CORONAVIRUS

Reynolds: Prioritize both health and economy in coronavirus pandemic

'At point where we can and must strike a balance'

Medical workers conduct a coronavirus test at the Kirkwood Community College Test Iowa site in Cedar Rapids on Thursday,
Medical workers conduct a coronavirus test at the Kirkwood Community College Test Iowa site in Cedar Rapids on Thursday, May 14, 2020. (Andy Abeyta/The Gazette)
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JOHNSTON — Gov. Kim Reynolds expressed confidence Monday in her “phased-in” plan to jump start the state’s economy, saying Iowa businesses and residents have responsibly taken safe, measured steps to balance competing issues with the desire of keeping the spread of COVID-19 in check.

“We’re seeing some really positive things,” Reynolds told a briefing at the state’s emergency operations center on a day the state posted its second straight day of lowered coronavirus daily death counts: four on Monday following five reported Sunday.

So far, Iowa has registered 355 COVID-19 deaths and 14,955 confirmed cases — although 7,324 Iowans have recovered but 382 remain hospitalized. Of those in the hospital, 121 are in intensive care and 85 are on ventilators.

Reynolds marked the start of the 11th week since the virus was first detected March 8 in Iowa by telling Iowans “we’re at a point where we can and must strike a balance between managing virus activity for the long term and getting our economy up and running again. It’s not a matter of prioritizing one over the other. It’s about prioritizing both.”

Since her order allowing more business reopenings under restrictions was not a mandate, the governor said, some merchants whose “livelihoods are on the line” have remained closed until they feel they can operate safely and some Iowans are choosing to stay at home.

Reynolds said she is not willing to risk the health of Iowans or the health of Iowa’s economy, noting that “the long-term consequences of keeping businesses closed are far-reaching and could have an even greater impact on Iowans than the virus itself.”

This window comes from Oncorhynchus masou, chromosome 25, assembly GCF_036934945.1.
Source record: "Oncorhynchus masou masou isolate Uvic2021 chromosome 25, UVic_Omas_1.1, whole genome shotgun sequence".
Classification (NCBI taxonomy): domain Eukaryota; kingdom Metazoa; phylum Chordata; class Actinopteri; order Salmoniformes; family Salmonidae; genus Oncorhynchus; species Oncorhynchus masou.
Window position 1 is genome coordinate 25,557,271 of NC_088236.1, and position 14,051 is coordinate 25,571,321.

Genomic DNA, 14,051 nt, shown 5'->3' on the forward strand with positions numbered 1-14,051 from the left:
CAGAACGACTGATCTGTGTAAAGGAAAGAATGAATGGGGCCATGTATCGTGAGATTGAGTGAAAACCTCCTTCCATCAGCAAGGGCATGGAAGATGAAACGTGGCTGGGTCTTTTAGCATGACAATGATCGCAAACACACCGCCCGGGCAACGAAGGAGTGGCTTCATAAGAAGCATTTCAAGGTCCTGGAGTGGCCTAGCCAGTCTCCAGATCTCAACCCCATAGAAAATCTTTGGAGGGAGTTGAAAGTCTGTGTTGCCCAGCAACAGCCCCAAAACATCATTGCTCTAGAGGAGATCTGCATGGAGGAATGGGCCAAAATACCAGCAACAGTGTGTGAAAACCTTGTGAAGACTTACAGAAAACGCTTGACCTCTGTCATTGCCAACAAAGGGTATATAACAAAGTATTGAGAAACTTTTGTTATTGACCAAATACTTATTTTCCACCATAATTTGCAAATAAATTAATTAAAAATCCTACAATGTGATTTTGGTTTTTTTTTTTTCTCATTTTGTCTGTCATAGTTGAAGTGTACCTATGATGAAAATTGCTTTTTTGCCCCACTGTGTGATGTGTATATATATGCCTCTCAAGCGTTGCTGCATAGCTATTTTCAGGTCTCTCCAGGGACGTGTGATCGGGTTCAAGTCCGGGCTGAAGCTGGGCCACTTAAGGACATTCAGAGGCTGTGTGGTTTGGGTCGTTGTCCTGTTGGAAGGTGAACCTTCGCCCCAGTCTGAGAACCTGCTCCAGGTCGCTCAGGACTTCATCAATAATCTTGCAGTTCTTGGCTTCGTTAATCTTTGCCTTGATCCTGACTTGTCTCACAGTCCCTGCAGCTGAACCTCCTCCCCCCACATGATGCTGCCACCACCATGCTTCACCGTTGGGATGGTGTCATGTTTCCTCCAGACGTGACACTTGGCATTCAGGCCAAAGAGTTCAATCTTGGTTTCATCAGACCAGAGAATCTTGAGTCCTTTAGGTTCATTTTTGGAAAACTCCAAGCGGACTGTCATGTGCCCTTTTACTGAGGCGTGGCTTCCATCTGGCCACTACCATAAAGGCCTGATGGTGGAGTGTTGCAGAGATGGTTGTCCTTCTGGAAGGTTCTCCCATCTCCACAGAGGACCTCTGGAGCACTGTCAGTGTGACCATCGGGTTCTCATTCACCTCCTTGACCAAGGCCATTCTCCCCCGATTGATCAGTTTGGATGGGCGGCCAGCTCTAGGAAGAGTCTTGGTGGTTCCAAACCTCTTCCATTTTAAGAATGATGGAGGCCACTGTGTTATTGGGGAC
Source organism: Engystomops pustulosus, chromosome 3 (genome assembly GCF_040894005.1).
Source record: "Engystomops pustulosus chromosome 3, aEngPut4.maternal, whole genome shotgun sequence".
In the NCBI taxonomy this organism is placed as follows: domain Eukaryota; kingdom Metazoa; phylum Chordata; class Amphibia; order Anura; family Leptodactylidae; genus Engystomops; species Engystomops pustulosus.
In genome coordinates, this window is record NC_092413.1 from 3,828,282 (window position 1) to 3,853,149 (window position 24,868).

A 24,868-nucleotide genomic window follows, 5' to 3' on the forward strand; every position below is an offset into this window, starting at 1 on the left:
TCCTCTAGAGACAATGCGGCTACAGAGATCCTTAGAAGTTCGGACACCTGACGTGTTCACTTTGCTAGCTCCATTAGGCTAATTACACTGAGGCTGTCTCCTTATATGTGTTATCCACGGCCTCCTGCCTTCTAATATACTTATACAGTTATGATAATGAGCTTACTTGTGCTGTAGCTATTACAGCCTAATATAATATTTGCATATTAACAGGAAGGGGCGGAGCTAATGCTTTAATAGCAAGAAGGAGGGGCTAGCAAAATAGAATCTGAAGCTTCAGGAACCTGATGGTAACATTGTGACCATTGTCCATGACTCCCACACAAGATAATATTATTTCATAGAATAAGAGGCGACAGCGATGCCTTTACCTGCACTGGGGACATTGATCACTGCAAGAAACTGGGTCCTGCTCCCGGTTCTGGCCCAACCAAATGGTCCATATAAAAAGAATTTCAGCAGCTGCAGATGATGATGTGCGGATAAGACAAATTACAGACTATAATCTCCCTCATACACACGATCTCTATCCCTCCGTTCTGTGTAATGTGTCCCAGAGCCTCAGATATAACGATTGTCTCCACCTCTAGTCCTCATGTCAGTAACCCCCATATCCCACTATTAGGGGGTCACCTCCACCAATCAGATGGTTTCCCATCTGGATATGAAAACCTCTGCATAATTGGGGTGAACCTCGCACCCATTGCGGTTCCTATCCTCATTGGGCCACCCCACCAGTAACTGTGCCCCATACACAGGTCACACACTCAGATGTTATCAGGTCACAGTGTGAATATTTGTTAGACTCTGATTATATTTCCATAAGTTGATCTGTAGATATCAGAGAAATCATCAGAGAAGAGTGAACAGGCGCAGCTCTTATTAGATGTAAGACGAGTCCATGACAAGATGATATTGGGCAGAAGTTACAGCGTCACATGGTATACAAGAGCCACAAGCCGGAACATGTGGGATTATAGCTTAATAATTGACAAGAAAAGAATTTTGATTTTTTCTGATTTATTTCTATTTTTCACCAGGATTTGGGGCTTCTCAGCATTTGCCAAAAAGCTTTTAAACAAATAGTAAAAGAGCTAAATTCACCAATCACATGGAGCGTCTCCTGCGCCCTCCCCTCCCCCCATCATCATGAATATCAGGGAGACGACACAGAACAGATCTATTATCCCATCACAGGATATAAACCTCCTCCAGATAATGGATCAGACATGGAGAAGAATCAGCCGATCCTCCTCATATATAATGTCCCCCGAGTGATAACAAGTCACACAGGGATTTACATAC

Reynolds credited aggressive testing, robust and strategic outbreak investigations, a gradual return to business at half capacity in many cases and a regimen of hand-washing, social distancing, crowd restrictions and a suggested use of masks with keeping health care facilities from being overwhelmed.

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“We’ve been able to do that,” said Reynolds, who partially reopened restaurants, malls, fitness centers and a host of other businesses and activities in 77 counties on May 1 and expanded them along with more retail and service activities statewide last Friday.

“It’s stabilize, recover and grow,” said Reynolds, who seemed to indicate the state’s peak in positive COVID-19 cases occurred 18 days ago when Iowa posted high counts of 737 on May 1 and 757 on May 2. Those counts included targeted testing at meatpacking plants hit with surging cases among employees.

A sizable list of other business — including bars, indoor theaters, casinos and amusement parks — await word from Reynolds if they will be able to reopen May 28.

“We’ll continue to monitor the data as we continue to ease restrictions,” she said Monday, noting she has consulted University of Iowa models and projections but relies “more heavily” on her public health team and real-time data.

Along with Monday’s good news that the state had ended a string of days where Iowa posted double-digit death counts, the daily tally of Iowans testing positive for the respiratory illness slipped to 304.

“We continue to trend in the right direction, further validating that the time is right to move in the recovery phase and to begin reopening Iowa,” she said.

One in 33 Iowans, or 103,148, have been tested so far for the novel coronavirus as the state has started to ramp up its testing options. Of those who have tested positive, 42 percent are in the 18-40 age group and another 37 percent are aged 41 to 60. The most deaths, however, 88 percent, have occurred in people aged 61 and older.

Polk County has the most positive cases with 3,001 and the most deaths with 81. Linn County has reported 70 deaths, followed by Muscatine County with 33, Black Hawk County with 30 and Tama and Woodbury counties each with 17.

Woodbury has reported 2,278 positive cases, followed by Black Hawk with 1,603 and Linn with 899.

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A online “dashboard” providing COVID-19 data, which was cited in an article Sunday by The Gazette for failing to convey useful local information, has been revamped several times.

Reynolds said that coronavirus.iowa.gov is being updated again to provide “real-time” data with “rolling” numbers that will replace once-daily case counts.

She also said the state is opening at call center for Iowans seeking information about coronavirus testing.

Comments: (515) 243-7220; rod.boshart@thegazette.com

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